081116 22:05:32 [Warning] option 'myisam_max_extra_sort_file_size': unsigned value 2147483648 adjusted to 2147483647
081116 22:05:32 [Warning] option 'thread_stack': unsigned value 65536 adjusted to 131072

Now we manually start the MySQL server for further configuration:

sh /ffp/start/ start

Note that you will have to press Enter to get your prompt back (unlike other daemons).

After the first start, we have to secure the installation:


You will be asked several questions (shown below in abridged form) and can answer Y(es) for each of them.
For "Enter current password for root (enter for none):" you press enter because the default root password is empty.
For the new root password, it is best to use a different password than the user root of the system: this is just for owning the administration rights to the database and is unrelated to overall control over the machine.

Enter current password for root (enter for none):
OK, successfully used password, moving on...
Set root password? [Y/n] Y
New password:
Re-enter new password:
Password updated successfully!
Remove anonymous users? [Y/n] Y
Disallow root login remotely? [Y/n] Y
Remove test database and access to it? [Y/n] Y
Reload privilege tables now? [Y/n] Y
All done!

To activate this service permanently on every boot you need to enter this command:

chmod a+x /ffp/start/

Testing MySQL

After MySQL has started, you can test your installation using the following ways:


Enter the following command on the command-line:

mysql -p

This will open a special mysql-command-line, where you can enter regular SQL-Commands. Now change to the database “mysql”:

USE mysql;

Then select the Host, User and Passwort from the Database:

SELECT Host, User, Password FROM user;

Finally exit the mysql-command-line:


A sample output will look like this:

root@CH3SNAS:/srv/mysql# mysql -p
Enter password:
Welcome to the MySQL monitor.  Commands end with ; or \g.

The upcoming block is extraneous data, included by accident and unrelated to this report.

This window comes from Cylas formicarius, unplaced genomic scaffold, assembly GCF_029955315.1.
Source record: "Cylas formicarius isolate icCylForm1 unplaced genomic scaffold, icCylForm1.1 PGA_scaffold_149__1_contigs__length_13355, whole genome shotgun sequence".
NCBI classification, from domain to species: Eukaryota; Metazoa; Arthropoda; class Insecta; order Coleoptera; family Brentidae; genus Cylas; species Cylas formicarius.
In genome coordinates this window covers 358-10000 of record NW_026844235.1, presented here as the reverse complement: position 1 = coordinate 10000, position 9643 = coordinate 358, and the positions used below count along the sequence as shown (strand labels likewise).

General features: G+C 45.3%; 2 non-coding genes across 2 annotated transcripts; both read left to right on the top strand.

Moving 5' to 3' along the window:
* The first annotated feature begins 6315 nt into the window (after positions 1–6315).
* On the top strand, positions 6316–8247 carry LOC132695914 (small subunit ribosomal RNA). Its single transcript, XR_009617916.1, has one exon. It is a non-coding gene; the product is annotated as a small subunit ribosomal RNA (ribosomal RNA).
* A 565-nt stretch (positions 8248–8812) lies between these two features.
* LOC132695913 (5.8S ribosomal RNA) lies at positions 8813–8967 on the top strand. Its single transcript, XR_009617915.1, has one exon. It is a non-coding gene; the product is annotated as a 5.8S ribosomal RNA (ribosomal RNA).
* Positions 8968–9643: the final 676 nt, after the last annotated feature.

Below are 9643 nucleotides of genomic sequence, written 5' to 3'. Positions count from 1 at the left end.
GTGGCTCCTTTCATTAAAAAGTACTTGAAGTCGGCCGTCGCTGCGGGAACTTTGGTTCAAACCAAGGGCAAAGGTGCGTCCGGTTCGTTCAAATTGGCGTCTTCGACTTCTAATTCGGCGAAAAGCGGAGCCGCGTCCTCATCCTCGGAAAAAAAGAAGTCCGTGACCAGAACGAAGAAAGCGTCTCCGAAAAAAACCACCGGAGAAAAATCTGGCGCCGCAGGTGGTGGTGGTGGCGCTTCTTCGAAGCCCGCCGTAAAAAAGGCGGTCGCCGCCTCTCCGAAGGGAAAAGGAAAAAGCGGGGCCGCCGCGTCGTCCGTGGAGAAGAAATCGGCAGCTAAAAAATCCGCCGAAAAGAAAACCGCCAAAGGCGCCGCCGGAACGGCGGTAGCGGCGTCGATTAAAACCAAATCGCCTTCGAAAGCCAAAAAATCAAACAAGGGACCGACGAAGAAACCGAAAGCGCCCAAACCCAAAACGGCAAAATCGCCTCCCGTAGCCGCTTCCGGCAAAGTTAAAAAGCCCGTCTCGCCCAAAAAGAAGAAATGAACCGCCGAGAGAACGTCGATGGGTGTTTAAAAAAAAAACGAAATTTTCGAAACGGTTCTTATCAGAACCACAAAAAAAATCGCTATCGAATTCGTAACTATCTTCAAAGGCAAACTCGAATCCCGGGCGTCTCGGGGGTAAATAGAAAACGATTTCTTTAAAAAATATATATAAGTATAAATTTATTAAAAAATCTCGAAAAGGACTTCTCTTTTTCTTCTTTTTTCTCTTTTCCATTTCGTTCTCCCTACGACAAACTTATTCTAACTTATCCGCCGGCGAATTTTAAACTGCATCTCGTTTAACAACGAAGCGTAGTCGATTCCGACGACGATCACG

Your MySQL connection id is 1
Server version: 5.0.67 Source distribution
Type 'help;' or '\h' for help. Type '\c' to clear the buffer.
mysql> USE mysql;
Database changed
mysql> SELECT Host, User, Password FROM user;
| Host      | User | Password                                  |
| localhost | root | *8D2414F01991E3B0B86E14D2469EACA0B6D78B99 |
| CH3SNAS   | root | *8D2414F01991E3B0B86E14D2469EACA0B6D78B99 |
| | root | *8D2414F01991E3B0B86E14D2469EACA0B6D78B99 |
3 rows in set (0.01 sec)
mysql> exit;

By the way: As you can see, passwords are crypted (in this case it was ““).


For the following, you need to install lighttpd and php in case you haven’t already done so.
You also need to enable the mysql module of lighttpd by editing the /ffp/etc/php.ini file:

; Linux extensions

Make sure you define the folder which contains all the above modules in line 536 of the php.ini file. Usually it should be:

extension_dir = "/ffp/lib/php/extensions/no-debug-non-zts-20060613/"

You will need to restart the web server if you enabled the my-sql extension, or changed the extension_dir using:

sh /ffp/start/ restart

Then place a file called testmysql.php in the document-root (as configured here e.g. /srv/www/pages) with the following content (replace YOURROOTPASS with the password of mysql user root):

// Connect to the database
mysql_connect("localhost", "root","YOURROOTPASS");
// Select the database "mysql"
// Query the database for the Users:
$result = mysql_query("SELECT Host, User, Password FROM user;");
// Print the results
while($row = mysql_fetch_object($result))